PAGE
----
May Community drop-in

The 4th community drop-in session held last Wednesday 1 May was well attended by Warren community members interested in hearing about the progress of the Macquarie River raft project. We were able to let the community know that work on Raft 1 is now largely complete. As the water level changes, additional inspections will take place to determine if further work is required. We are aware of secondary debris accumulations in this area and assessment of these accumulations is ongoing.

 

Since 8 April when the clean-up commenced, approximately 142.6 cubic meters of woody debris and 5.3 cubic metres of human-made debris has been removed from the Macquarie River. 

Debris was identified using aerial surveillance, on-ground and on-water mapping, reports from the community and reports from supporting government agencies, including the Warren Shire Council. Our contractors, Northern Rivers Marine Services (NRMS), are using multiple resources, including slings, chainsaws, boats, land vehicles and hand-picking to carry out the clean-up. 

Where have we been working?

Work has commenced on Raft 1.  

A scientist from the Department of Climate Change, Energy, the Environment and Water (DCCEEW) has been on site to train the contractors to identify woody weed species in debris, including willow, so they can be removed from rafts.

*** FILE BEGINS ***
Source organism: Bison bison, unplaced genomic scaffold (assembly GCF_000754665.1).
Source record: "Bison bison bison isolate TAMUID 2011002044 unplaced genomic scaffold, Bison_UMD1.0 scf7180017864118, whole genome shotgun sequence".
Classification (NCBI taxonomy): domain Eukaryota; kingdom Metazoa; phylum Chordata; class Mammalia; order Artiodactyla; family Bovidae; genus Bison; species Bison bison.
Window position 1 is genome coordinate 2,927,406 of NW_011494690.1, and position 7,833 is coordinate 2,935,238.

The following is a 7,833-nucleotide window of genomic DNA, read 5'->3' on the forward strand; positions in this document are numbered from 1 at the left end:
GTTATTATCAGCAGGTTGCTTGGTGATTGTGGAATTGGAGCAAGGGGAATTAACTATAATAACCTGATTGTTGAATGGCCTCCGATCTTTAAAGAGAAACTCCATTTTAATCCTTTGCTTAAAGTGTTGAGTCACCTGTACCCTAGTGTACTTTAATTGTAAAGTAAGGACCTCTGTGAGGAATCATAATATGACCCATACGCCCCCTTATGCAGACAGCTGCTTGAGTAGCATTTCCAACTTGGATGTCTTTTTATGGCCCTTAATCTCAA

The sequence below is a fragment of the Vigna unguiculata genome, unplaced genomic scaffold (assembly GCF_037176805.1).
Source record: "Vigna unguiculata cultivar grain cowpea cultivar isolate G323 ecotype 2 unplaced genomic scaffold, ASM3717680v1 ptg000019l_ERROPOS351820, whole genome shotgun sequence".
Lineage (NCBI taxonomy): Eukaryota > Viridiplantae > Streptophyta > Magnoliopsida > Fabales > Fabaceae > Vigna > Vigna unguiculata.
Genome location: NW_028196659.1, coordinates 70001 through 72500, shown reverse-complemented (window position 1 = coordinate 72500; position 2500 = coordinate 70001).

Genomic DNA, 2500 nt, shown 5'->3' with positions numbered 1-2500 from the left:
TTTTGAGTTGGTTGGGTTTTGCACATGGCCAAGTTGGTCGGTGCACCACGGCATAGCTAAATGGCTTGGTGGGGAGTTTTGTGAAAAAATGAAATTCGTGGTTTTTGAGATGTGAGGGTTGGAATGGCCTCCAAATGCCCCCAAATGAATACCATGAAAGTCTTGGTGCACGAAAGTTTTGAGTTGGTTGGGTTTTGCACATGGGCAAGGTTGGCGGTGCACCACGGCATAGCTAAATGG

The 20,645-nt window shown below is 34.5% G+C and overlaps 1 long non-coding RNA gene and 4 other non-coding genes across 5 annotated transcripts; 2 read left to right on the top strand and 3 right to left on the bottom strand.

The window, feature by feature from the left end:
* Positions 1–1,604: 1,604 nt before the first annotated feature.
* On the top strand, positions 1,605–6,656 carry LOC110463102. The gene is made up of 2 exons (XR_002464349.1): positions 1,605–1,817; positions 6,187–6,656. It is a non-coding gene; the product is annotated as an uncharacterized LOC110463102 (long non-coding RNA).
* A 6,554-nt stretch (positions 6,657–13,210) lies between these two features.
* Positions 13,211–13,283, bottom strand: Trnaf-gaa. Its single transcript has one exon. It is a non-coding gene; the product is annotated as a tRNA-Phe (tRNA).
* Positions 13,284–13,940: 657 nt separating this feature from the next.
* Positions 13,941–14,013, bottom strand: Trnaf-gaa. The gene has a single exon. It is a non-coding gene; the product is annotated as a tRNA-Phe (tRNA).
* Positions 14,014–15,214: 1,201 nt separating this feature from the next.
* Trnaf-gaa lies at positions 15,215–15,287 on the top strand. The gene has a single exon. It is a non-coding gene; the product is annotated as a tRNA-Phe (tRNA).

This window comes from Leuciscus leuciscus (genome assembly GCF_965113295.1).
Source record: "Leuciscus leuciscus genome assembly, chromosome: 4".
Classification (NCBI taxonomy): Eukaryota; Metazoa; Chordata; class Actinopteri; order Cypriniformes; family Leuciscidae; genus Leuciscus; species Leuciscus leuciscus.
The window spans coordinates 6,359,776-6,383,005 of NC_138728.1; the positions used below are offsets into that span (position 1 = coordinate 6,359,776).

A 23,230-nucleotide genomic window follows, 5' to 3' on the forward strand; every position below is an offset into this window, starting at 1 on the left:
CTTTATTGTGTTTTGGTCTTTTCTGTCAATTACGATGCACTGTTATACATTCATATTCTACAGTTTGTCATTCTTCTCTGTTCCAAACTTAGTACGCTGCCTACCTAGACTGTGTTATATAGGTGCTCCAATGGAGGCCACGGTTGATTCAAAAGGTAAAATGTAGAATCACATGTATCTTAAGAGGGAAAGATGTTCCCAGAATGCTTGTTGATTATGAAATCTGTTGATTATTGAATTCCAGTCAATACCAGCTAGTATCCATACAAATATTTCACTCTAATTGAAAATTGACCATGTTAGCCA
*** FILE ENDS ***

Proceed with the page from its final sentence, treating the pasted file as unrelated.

Red circle indicates where works have commenced, Warren

What types of debris have we been collecting? 

We have removed a variety of human-made debris from Raft 1 including gas bottles, plastic bottles, a tyre, a hot water system, a box freezer, plastic drums, hard and soft plastics, glass, polystyrene and chemical containers. Woody debris including willow has also been removed from Raft 1.  

Raft 1 during works, Warren

Raft 1 during works, Warren

 

Raft 1 during works, Warren

Woody debris removed from Raft 1, Warren

Large skip bin for debris removal, Warren

Woody and human-made debris removed from Raft 1, Warren

Human-made debris removed from Raft 1, Warren

Drone surveillance

Please be aware, you may notice drones in the vicinity of the works between 19-30 April 2024. The drones are operated by Surf Life Saving NSW and are assisting us in identifying debris in the Macquarie River, between Warren (Top) Weir and Marebone Weir in Warren.